Tuesday, November 02, 2004

Contingency Plans


For those of you who are in grad school, were you 100% certain that you would get in? If not, what did you consider as a back up strategy? I have a few, like economic sociology or political science, etc... either way, hopefully econ.

For those who aren't grad students yet, what are you considering if econ doesn't work?

Sorry if this is too pessimistic!


Blogger Chris Silvey said...

I never considered another degree path (maybe a business PhD...but that is just an applied econ degree.

November 2, 2004 at 11:11 PM  
Blogger Luba said...

This comment has been removed by a blog administrator.

November 3, 2004 at 10:14 AM  
Blogger Chris said...


I've thought (currently thinking) to do grad studies in Math. However, I'm still keeping my Econ possibility alive. The more I learn of Economics though, the more depressed I get with it..... Its quite funny as Pure econ was my first love, thats why I started taking Math courses.... now I find the classes i was doing out of nessesity, I do for the enjoyment of it.

You may feel the same as you take more math courses. Although I would recommend you take less analytical courses (like probabiltiy) and more discrete courses like Algebra. I'm not sure but I think the Adcoms in Econ would be more impressed with your master of this kind of theory then from doing less theoretical courses. Well good luck and cheers.

November 3, 2004 at 11:09 AM  
Blogger Luba said...


Hi. I'm a 3rd year econ and math major at McMaster University in Ontario. I will AND must get into grad school. I've considered randomly applying for law and medical school, but more on just a lark to see if i get in. See, it comes down to this: if you realize there is NOTHING else you want to be aside from an econ grad student, then you will work hard enough to accomplish that. The idea of working in the private sector, or teaching high school students terrifies me. Nonetheless, i would apply to teachers college if I was worried i wouldn't get into a graduate program.

.... alot of american students forget that Canada and the UK has excellent econ M.A. programs. It's one extra year, but from what I hear, it makes the transition into the Ph.D sooo much smoother.

November 3, 2004 at 6:40 PM  
Blogger Andy said...

I asked because I have looked at other programs, like poly sci and economic sociology. I know that I wouldnt' enjoy either of those as much as econ and that the prospects for jobs aren't as good (or so it seems), but I always like to hedge my bets.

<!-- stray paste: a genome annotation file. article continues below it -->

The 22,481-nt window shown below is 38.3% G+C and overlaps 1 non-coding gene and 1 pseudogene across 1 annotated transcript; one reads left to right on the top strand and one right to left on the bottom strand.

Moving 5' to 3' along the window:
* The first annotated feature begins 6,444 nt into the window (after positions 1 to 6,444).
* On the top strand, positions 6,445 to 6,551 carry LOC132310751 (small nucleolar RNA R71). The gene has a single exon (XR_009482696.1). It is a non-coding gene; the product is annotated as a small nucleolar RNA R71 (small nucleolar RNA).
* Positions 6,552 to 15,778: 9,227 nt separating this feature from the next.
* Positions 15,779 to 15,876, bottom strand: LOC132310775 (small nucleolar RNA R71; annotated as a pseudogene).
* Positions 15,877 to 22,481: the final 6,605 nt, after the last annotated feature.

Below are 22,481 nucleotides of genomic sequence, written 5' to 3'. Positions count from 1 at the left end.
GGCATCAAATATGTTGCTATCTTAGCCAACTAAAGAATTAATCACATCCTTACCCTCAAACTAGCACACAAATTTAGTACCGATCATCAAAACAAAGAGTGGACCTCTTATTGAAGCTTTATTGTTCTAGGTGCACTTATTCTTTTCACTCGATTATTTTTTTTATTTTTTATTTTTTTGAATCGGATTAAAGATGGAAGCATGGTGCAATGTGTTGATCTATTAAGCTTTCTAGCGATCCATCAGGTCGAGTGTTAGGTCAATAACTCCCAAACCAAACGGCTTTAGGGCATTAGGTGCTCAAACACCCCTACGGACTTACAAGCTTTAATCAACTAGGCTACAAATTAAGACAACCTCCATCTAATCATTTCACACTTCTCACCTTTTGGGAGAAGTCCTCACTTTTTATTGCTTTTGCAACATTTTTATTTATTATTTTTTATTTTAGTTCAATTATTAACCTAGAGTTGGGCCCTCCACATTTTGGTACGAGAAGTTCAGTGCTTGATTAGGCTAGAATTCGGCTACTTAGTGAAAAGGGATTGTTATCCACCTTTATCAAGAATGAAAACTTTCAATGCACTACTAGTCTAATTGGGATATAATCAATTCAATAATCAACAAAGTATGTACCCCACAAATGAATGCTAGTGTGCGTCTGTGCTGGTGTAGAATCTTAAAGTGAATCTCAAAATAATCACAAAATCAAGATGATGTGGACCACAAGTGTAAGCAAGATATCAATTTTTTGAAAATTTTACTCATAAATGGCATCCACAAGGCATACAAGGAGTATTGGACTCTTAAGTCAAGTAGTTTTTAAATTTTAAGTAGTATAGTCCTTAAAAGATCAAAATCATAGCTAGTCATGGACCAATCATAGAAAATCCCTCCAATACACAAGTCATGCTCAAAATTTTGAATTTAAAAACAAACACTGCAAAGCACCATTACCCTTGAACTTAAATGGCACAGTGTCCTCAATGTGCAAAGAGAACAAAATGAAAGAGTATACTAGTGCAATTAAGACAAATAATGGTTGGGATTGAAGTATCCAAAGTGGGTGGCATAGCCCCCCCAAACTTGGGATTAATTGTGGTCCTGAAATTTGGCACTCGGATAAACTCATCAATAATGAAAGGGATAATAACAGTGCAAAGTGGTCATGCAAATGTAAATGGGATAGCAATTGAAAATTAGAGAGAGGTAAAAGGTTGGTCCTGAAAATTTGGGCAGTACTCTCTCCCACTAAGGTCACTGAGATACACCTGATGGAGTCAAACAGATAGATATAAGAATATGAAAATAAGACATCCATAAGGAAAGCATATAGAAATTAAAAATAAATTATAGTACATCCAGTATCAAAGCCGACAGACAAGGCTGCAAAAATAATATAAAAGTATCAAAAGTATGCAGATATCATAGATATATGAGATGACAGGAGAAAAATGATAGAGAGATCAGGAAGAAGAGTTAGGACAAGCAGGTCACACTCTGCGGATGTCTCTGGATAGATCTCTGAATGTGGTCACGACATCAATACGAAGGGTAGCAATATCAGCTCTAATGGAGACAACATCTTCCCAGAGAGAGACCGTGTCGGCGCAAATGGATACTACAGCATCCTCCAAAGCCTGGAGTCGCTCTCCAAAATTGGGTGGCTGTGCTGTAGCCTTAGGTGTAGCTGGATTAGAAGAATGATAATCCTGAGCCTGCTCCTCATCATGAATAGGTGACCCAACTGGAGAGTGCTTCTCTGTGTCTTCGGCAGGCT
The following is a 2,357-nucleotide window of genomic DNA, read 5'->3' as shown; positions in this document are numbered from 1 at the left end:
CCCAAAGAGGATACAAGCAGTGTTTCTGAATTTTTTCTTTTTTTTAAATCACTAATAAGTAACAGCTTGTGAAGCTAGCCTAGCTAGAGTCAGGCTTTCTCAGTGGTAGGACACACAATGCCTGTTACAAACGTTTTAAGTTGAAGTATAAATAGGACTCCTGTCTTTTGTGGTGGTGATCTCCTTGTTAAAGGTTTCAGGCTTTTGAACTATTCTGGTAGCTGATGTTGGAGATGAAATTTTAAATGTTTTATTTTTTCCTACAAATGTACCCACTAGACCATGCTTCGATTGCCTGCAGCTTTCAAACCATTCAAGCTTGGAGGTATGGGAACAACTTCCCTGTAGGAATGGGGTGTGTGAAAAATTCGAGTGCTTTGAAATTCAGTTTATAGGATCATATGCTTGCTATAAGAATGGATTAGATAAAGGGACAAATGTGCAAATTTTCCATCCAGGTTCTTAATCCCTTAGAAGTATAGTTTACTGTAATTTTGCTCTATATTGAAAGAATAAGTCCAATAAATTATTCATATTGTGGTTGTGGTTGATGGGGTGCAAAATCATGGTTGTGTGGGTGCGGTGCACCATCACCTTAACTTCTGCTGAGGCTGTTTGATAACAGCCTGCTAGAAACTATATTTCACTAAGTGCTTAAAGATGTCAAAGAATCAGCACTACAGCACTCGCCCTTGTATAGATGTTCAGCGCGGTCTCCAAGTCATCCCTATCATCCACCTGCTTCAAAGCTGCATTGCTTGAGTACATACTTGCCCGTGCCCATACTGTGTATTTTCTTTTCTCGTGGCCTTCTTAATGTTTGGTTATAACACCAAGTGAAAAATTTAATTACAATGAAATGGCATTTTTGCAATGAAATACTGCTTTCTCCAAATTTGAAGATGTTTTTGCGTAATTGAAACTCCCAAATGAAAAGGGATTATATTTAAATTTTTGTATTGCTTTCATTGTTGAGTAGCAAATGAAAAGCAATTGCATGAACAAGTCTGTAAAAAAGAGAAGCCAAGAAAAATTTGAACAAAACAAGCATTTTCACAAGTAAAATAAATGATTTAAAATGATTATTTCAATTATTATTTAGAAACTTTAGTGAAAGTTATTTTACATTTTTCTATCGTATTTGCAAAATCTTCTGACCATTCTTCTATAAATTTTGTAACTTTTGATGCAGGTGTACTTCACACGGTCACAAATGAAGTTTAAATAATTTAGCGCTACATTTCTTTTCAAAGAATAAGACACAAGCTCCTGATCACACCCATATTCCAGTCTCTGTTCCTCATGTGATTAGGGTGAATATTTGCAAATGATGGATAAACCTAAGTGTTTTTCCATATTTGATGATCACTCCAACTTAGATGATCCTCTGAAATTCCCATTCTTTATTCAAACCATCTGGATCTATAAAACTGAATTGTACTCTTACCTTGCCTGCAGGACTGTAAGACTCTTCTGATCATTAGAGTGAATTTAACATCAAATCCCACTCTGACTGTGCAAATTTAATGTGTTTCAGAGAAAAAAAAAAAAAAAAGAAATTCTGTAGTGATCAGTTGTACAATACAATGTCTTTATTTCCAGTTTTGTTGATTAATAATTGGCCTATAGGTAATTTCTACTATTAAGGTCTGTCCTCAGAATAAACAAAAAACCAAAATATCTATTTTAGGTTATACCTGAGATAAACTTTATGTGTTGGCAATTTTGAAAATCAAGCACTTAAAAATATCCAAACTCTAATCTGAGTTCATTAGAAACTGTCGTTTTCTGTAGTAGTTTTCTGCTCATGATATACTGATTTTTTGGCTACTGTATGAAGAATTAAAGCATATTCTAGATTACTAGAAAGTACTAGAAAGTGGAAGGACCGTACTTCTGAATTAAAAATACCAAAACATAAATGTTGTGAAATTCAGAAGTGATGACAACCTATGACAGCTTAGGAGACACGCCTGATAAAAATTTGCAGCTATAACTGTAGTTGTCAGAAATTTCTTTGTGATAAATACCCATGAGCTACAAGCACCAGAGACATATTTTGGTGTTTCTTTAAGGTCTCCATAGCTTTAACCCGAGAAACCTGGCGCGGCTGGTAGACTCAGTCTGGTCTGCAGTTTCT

And about the probability: most econ admission pages talk about having statistic from the math dept. At my school we have to take probability theory before we can take stats.

November 3, 2004 at 7:36 PM  
Blogger Chris said...

You have to take Probability Theory before you take stats? Perhaps I am thinking of the wrong thing. I thought you meant a Prob. Theory course after the intro course. I had to take Stats two something, which was Intro to Prob Theory, before I could take Econometrics.

In any event, I suppose Economist do you use a lot of statistics, I personally hate all of statistics (Probably means I would never be an Econometrician). Although it seems evident to me that the more "theory" courses you could take that utilize the rigorious theorem-proof-example structure would be more looked highly upon then any other type of math course.

Oh well, I hate stats, probably means I"m not suited to be a Econometrician. It seems so dry and dull to me. What do you think about it?

November 3, 2004 at 8:55 PM  
Blogger Andy said...

I've only had two economic stat classes, including econometrics, so they were more applied stats than theory. I don't really care for it much, but I like being able to look at real data and make sense of it. I find that it really helps with looking at the empirical sections of articles if you just know the basic applications of econometrics. Hopefully the probability theory and statistical theory math classes with have proofs of all of this stuff that I've been using for two years.

November 4, 2004 at 6:59 AM  

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